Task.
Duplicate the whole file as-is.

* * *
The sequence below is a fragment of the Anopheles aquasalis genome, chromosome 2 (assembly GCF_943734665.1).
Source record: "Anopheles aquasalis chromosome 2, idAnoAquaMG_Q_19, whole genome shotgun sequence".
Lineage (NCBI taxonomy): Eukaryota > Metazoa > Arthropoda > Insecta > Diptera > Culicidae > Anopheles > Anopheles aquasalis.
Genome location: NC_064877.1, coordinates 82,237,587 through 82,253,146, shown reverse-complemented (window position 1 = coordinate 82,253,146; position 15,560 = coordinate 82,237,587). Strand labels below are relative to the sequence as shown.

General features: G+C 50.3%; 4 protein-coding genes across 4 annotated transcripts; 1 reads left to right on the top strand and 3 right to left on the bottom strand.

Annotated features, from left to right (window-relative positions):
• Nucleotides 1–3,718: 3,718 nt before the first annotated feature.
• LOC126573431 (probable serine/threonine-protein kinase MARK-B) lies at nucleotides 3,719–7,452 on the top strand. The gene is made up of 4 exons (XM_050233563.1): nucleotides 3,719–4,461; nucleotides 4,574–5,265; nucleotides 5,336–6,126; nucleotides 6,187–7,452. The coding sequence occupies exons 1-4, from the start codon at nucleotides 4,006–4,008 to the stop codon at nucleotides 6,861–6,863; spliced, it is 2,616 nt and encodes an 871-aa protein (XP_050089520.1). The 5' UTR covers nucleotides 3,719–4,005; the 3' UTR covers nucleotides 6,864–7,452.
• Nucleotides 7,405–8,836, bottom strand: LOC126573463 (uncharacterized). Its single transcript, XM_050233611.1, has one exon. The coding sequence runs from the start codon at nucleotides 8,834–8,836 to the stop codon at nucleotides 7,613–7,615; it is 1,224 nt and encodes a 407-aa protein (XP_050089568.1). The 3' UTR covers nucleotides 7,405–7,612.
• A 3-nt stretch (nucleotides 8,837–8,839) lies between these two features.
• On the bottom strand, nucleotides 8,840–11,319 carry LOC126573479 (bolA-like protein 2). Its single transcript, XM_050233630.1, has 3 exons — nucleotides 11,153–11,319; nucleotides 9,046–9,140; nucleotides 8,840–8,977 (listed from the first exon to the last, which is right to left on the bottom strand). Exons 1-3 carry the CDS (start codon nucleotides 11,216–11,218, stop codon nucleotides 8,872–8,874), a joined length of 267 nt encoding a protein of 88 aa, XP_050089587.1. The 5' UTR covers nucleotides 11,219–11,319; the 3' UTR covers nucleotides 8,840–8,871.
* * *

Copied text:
The sequence below is a fragment of the Anopheles aquasalis genome, chromosome 2 (assembly GCF_943734665.1).
Source record: "Anopheles aquasalis chromosome 2, idAnoAquaMG_Q_19, whole genome shotgun sequence".
Lineage (NCBI taxonomy): Eukaryota > Metazoa > Arthropoda > Insecta > Diptera > Culicidae > Anopheles > Anopheles aquasalis.
Genome location: NC_064877.1, coordinates 82,237,587 through 82,253,146, shown reverse-complemented (window position 1 = coordinate 82,253,146; position 15,560 = coordinate 82,237,587). Strand labels below are relative to the sequence as shown.

General features: G+C 50.3%; 4 protein-coding genes across 4 annotated transcripts; 1 reads left to right on the top strand and 3 right to left on the bottom strand.

Annotated features, from left to right (window-relative positions):
• Nucleotides 1–3,718: 3,718 nt before the first annotated feature.
• LOC126573431 (probable serine/threonine-protein kinase MARK-B) lies at nucleotides 3,719–7,452 on the top strand. The gene is made up of 4 exons (XM_050233563.1): nucleotides 3,719–4,461; nucleotides 4,574–5,265; nucleotides 5,336–6,126; nucleotides 6,187–7,452. The coding sequence occupies exons 1-4, from the start codon at nucleotides 4,006–4,008 to the stop codon at nucleotides 6,861–6,863; spliced, it is 2,616 nt and encodes an 871-aa protein (XP_050089520.1). The 5' UTR covers nucleotides 3,719–4,005; the 3' UTR covers nucleotides 6,864–7,452.
• Nucleotides 7,405–8,836, bottom strand: LOC126573463 (uncharacterized). Its single transcript, XM_050233611.1, has one exon. The coding sequence runs from the start codon at nucleotides 8,834–8,836 to the stop codon at nucleotides 7,613–7,615; it is 1,224 nt and encodes a 407-aa protein (XP_050089568.1). The 3' UTR covers nucleotides 7,405–7,612.
• A 3-nt stretch (nucleotides 8,837–8,839) lies between these two features.
• On the bottom strand, nucleotides 8,840–11,319 carry LOC126573479 (bolA-like protein 2). Its single transcript, XM_050233630.1, has 3 exons — nucleotides 11,153–11,319; nucleotides 9,046–9,140; nucleotides 8,840–8,977 (listed from the first exon to the last, which is right to left on the bottom strand). Exons 1-3 carry the CDS (start codon nucleotides 11,216–11,218, stop codon nucleotides 8,872–8,874), a joined length of 267 nt encoding a protein of 88 aa, XP_050089587.1. The 5' UTR covers nucleotides 11,219–11,319; the 3' UTR covers nucleotides 8,840–8,871.